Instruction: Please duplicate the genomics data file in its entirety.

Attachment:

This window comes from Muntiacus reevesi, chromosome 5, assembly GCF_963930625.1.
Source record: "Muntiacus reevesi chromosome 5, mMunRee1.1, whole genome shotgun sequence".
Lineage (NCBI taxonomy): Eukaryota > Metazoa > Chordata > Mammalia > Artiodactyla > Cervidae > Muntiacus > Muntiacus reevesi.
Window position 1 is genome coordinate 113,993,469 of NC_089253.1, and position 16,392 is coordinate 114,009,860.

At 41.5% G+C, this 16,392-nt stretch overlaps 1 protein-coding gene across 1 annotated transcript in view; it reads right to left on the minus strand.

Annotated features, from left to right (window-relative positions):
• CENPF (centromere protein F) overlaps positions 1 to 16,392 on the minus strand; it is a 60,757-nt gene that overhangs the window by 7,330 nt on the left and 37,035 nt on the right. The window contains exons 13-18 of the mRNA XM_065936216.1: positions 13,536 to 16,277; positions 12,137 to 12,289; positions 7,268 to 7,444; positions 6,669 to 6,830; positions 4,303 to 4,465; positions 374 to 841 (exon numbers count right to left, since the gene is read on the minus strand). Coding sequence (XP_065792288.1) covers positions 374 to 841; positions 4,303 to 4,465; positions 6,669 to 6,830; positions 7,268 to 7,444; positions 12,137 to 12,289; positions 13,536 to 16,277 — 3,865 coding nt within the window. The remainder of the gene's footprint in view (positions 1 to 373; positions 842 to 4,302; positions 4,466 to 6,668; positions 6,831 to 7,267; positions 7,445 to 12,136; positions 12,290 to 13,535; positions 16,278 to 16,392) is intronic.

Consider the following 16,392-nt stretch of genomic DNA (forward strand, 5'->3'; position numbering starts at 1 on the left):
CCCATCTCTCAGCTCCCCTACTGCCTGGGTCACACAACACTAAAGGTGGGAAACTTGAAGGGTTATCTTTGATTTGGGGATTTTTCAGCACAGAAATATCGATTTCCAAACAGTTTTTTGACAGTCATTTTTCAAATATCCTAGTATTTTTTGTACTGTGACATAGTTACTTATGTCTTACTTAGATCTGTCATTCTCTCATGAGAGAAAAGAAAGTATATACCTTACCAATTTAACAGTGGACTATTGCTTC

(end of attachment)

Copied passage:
This window comes from Muntiacus reevesi, chromosome 5, assembly GCF_963930625.1.
Source record: "Muntiacus reevesi chromosome 5, mMunRee1.1, whole genome shotgun sequence".
Lineage (NCBI taxonomy): Eukaryota > Metazoa > Chordata > Mammalia > Artiodactyla > Cervidae > Muntiacus > Muntiacus reevesi.
Window position 1 is genome coordinate 113,993,469 of NC_089253.1, and position 16,392 is coordinate 114,009,860.

At 41.5% G+C, this 16,392-nt stretch overlaps 1 protein-coding gene across 1 annotated transcript in view; it reads right to left on the minus strand.

Annotated features, from left to right (window-relative positions):
• CENPF (centromere protein F) overlaps positions 1 to 16,392 on the minus strand; it is a 60,757-nt gene that overhangs the window by 7,330 nt on the left and 37,035 nt on the right. The window contains exons 13-18 of the mRNA XM_065936216.1: positions 13,536 to 16,277; positions 12,137 to 12,289; positions 7,268 to 7,444; positions 6,669 to 6,830; positions 4,303 to 4,465; positions 374 to 841 (exon numbers count right to left, since the gene is read on the minus strand). Coding sequence (XP_065792288.1) covers positions 374 to 841; positions 4,303 to 4,465; positions 6,669 to 6,830; positions 7,268 to 7,444; positions 12,137 to 12,289; positions 13,536 to 16,277 — 3,865 coding nt within the window. The remainder of the gene's footprint in view (positions 1 to 373; positions 842 to 4,302; positions 4,466 to 6,668; positions 6,831 to 7,267; positions 7,445 to 12,136; positions 12,290 to 13,535; positions 16,278 to 16,392) is intronic.

Consider the following 16,392-nt stretch of genomic DNA (forward strand, 5'->3'; position numbering starts at 1 on the left):
CCCATCTCTCAGCTCCCCTACTGCCTGGGTCACACAACACTAAAGGTGGGAAACTTGAAGGGTTATCTTTGATTTGGGGATTTTTCAGCACAGAAATATCGATTTCCAAACAGTTTTTTGACAGTCATTTTTCAAATATCCTAGTATTTTTTGTACTGTGACATAGTTACTTATGTCTTACTTAGATCTGTCATTCTCTCATGAGAGAAAAGAAAGTATATACCTTACCAATTTAACAGTGGACTATTGCTTC